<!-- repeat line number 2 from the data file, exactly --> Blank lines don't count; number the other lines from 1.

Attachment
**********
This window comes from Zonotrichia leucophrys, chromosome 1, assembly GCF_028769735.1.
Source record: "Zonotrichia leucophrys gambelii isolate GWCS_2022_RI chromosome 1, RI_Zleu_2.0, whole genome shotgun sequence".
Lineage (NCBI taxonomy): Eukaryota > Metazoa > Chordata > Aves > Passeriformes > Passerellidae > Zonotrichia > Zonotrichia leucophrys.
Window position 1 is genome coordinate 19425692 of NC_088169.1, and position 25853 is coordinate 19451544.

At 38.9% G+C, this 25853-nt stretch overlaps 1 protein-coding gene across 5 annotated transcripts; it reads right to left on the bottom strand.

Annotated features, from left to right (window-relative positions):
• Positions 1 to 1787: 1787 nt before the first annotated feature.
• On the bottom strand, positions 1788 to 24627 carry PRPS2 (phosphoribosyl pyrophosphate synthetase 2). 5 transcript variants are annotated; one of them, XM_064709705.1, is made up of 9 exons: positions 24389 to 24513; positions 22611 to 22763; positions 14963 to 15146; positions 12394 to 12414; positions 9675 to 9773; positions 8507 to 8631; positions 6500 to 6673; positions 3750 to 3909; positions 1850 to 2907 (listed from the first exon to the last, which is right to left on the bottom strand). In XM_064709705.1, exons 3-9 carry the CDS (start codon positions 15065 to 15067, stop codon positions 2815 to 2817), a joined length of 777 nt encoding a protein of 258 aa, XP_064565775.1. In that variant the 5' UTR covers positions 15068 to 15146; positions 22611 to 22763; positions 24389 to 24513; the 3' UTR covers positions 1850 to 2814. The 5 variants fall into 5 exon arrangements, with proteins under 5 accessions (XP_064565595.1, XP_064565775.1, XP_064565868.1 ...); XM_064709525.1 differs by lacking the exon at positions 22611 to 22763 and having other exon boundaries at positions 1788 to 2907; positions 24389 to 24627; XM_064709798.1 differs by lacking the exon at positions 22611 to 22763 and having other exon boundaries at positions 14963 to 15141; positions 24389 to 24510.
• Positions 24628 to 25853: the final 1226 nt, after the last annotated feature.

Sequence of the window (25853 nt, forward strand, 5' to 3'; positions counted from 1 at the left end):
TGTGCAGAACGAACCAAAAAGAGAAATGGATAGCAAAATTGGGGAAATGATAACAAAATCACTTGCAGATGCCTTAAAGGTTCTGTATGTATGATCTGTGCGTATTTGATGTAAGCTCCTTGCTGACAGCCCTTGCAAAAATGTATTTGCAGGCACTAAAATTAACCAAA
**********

Source record: "Zonotrichia leucophrys gambelii isolate GWCS_2022_RI chromosome 1, RI_Zleu_2.0, whole genome shotgun sequence".